All configuration files should support some form of file inclusion

May 8, 2024

Over on the Fediverse, I said something:

Every configuration file format should have a general 'include this file' feature, and it should support wildcards (for 'include subdir/*.conf'). Sooner or later people are going to need it, especially if your software gets popular.

It's unfortunate that standard YAML does not support this, although it's also sort of inevitable (YAML doesn't require files at all). This leaves everyone using YAML for their configuration file format to come up with various hacks.

(If this feature is hard-coded, it should use file extensions.)

There are a variety of reasons why people wind up wanting to split up a configuration file into multiple pieces. Obvious ones include that it's easier to coordinate multiple people or things wanting to add settings, a single giant file can be hard to read and deal with, and it's easy to write some parts by hand and automatically generate others. A somewhat less obvious reason is that this makes it easy to disable or re-enable an entire cluster of configuration settings; you can do it by simply renaming or moving around a file, instead of having to comment out a whole block in a giant file and then comment it back in later.

(All of these broadly have to do with operating the software in the large, possibly at scale, possibly packaged by one group of people and used by another. I think this is part of why file inclusion is often not an initial feature in configuration file formats.)

One of the great things about modern (Linux) systems and some modern software is the pervasive use of such 'drop-in' included configuration files (or sub-files, or whatever you want to call them). Pretty much everyone loves them and they've turned out to be very useful for eliminating whole classes of practical problems. Implementing them is not without issues, since you wind up having to decide what to do about clashing configuration directives (usually 'the last one read wins', and then you definite it that files are read in name-sorted order) and often you have to implement some sort of section merging (so that parts of some section can be specified in more than one file). But the benefits are worth it.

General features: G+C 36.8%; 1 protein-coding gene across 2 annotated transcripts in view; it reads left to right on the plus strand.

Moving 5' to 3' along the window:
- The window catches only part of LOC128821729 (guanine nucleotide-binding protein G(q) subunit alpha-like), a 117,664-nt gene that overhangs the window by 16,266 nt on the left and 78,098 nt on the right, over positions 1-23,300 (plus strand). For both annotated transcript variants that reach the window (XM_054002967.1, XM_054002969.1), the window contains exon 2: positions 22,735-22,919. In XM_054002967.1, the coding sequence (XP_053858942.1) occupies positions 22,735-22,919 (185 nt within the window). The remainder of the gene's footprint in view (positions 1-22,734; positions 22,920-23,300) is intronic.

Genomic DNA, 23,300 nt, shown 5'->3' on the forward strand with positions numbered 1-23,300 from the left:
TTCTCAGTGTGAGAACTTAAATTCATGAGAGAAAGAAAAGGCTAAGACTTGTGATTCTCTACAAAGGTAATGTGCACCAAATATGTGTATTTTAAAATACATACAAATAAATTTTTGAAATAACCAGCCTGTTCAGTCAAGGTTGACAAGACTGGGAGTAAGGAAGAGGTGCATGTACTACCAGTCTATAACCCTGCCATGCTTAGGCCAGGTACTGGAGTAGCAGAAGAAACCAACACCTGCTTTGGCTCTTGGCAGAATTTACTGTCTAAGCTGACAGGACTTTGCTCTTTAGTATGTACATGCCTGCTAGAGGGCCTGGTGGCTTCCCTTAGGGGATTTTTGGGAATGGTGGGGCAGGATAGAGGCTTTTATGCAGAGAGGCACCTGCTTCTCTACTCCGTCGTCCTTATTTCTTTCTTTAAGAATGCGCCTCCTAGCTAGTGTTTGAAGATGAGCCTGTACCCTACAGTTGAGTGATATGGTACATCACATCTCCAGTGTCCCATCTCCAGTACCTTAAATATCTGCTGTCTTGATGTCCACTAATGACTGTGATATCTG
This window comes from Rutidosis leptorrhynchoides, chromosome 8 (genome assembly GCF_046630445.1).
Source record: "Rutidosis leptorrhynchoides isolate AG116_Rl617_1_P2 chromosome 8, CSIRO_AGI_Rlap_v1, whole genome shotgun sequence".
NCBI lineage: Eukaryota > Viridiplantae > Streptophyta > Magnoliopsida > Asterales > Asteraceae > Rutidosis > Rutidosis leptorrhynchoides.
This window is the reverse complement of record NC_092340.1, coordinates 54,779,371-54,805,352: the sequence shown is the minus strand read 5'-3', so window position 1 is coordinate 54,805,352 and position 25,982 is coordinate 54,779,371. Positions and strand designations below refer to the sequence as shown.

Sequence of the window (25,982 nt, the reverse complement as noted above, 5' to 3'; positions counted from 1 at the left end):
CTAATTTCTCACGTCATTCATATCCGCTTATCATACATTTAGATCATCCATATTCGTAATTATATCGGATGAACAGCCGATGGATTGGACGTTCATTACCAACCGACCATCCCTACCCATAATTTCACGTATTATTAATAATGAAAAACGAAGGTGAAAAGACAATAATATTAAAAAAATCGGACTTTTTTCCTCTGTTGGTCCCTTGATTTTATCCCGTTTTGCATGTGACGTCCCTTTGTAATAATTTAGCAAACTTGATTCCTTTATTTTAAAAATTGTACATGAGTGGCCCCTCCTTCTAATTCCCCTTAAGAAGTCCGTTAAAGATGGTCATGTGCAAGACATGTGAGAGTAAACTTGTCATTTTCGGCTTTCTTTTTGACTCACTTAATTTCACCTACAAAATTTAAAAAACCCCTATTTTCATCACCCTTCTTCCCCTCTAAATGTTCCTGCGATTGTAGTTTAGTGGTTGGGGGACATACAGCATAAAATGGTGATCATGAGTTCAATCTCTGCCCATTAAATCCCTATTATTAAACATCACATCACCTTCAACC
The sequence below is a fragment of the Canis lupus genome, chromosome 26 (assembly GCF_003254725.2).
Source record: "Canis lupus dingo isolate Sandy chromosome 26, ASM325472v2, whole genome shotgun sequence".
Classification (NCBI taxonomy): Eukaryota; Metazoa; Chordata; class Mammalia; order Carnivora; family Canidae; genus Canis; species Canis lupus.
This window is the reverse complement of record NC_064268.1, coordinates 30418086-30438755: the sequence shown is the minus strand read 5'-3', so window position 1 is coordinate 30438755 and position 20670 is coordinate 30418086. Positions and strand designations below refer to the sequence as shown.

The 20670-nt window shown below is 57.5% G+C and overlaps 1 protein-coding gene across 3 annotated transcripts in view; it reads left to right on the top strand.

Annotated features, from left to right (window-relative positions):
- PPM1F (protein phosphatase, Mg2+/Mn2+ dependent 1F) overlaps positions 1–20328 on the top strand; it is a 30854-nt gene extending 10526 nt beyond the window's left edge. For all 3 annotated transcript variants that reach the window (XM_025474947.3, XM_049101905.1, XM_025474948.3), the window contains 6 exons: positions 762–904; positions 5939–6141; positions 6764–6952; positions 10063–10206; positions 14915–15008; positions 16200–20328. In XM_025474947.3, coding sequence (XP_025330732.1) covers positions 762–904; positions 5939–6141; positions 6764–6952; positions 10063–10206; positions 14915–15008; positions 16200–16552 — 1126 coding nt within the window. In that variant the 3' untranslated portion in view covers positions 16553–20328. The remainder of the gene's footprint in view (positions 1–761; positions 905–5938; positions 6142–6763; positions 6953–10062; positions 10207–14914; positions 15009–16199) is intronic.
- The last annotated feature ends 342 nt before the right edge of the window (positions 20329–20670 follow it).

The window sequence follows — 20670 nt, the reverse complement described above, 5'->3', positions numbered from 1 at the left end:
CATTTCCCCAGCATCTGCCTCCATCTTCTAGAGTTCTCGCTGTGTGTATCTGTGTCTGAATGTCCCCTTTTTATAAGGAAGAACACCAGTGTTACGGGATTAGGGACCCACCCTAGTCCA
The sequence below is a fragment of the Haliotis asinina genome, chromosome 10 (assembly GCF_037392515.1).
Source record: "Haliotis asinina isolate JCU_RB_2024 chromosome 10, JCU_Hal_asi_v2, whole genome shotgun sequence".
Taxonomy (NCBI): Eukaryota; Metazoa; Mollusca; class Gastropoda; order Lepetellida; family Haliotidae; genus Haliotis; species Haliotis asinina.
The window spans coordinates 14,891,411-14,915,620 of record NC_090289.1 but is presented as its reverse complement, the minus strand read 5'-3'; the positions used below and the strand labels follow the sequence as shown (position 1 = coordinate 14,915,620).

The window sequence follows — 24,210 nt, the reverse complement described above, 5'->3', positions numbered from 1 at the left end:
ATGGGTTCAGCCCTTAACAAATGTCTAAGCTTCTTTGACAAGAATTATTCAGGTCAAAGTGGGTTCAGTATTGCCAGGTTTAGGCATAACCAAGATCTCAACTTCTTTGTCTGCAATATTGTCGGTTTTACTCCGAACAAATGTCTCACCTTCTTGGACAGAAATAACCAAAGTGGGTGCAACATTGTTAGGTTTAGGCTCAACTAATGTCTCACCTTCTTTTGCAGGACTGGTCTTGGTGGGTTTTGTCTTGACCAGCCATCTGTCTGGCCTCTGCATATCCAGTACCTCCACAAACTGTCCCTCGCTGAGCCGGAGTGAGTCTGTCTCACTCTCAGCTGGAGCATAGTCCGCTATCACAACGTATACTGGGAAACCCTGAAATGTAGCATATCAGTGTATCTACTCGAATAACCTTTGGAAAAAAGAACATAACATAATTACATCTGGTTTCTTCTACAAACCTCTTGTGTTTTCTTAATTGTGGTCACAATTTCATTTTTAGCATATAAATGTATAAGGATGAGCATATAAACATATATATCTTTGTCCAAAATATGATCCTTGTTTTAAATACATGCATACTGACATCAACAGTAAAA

As mentioned, one subtle drawback of YAML as a configuration file format is that there's no general, direct YAML feature for 'include a file'. Programs that use YAML have to implement this themselves, by defining schemas that have elements with special file inclusion semantics, such as Prometheus's scrape_config_files: section in its configuration file, which lets you include files of scrape_config directives:

# Scrape config files specifies a list of globs.
# Scrape configs are read from all matching files
# and appended to the list of scrape configs.
  [ - <filepath_glob> ... ]

That this only includes scrape_config directives and not anything else shows some of the limitations of this approach. And since it's not a general YAML feature, general YAML linters and so on won't know to look at these included files.

However, this sort of inclusion is still much better than not having any sort of inclusion at all. Every YAML based configuration file format should support something like it, at least for any configuration section that get large (for example, because it can have lots of repeated elements).

Written on 08 May 2024.
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Last modified: Wed May 8 23:17:58 2024
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